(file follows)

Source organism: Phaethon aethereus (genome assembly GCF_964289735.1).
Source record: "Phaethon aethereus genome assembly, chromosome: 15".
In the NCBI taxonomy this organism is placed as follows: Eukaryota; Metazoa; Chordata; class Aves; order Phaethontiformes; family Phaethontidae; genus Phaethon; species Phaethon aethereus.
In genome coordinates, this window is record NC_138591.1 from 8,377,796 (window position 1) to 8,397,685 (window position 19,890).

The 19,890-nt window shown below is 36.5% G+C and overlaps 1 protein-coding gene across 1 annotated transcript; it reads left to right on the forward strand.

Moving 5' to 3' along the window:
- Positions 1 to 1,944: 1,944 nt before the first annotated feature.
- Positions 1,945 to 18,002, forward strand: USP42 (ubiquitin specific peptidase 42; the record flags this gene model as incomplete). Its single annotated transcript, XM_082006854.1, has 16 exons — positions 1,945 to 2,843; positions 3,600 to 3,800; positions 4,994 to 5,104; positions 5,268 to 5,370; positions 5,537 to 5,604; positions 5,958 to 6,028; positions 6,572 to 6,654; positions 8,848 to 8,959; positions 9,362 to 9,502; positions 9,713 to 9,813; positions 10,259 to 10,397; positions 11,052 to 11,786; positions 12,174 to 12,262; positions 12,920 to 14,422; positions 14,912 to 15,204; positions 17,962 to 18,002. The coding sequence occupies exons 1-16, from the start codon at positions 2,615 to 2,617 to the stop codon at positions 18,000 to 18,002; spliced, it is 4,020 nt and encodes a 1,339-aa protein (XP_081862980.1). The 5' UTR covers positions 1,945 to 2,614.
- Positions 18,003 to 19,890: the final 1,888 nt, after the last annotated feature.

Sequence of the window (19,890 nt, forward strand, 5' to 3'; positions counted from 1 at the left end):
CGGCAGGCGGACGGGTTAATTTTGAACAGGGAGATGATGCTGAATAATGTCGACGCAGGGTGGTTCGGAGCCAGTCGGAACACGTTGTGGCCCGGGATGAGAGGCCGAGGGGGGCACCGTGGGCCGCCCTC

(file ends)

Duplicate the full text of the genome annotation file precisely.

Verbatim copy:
Source organism: Phaethon aethereus (genome assembly GCF_964289735.1).
Source record: "Phaethon aethereus genome assembly, chromosome: 15".
In the NCBI taxonomy this organism is placed as follows: Eukaryota; Metazoa; Chordata; class Aves; order Phaethontiformes; family Phaethontidae; genus Phaethon; species Phaethon aethereus.
In genome coordinates, this window is record NC_138591.1 from 8,377,796 (window position 1) to 8,397,685 (window position 19,890).

The 19,890-nt window shown below is 36.5% G+C and overlaps 1 protein-coding gene across 1 annotated transcript; it reads left to right on the forward strand.

Moving 5' to 3' along the window:
- Positions 1 to 1,944: 1,944 nt before the first annotated feature.
- Positions 1,945 to 18,002, forward strand: USP42 (ubiquitin specific peptidase 42; the record flags this gene model as incomplete). Its single annotated transcript, XM_082006854.1, has 16 exons — positions 1,945 to 2,843; positions 3,600 to 3,800; positions 4,994 to 5,104; positions 5,268 to 5,370; positions 5,537 to 5,604; positions 5,958 to 6,028; positions 6,572 to 6,654; positions 8,848 to 8,959; positions 9,362 to 9,502; positions 9,713 to 9,813; positions 10,259 to 10,397; positions 11,052 to 11,786; positions 12,174 to 12,262; positions 12,920 to 14,422; positions 14,912 to 15,204; positions 17,962 to 18,002. The coding sequence occupies exons 1-16, from the start codon at positions 2,615 to 2,617 to the stop codon at positions 18,000 to 18,002; spliced, it is 4,020 nt and encodes a 1,339-aa protein (XP_081862980.1). The 5' UTR covers positions 1,945 to 2,614.
- Positions 18,003 to 19,890: the final 1,888 nt, after the last annotated feature.

Sequence of the window (19,890 nt, forward strand, 5' to 3'; positions counted from 1 at the left end):
CGGCAGGCGGACGGGTTAATTTTGAACAGGGAGATGATGCTGAATAATGTCGACGCAGGGTGGTTCGGAGCCAGTCGGAACACGTTGTGGCCCGGGATGAGAGGCCGAGGGGGGCACCGTGGGCCGCCCTC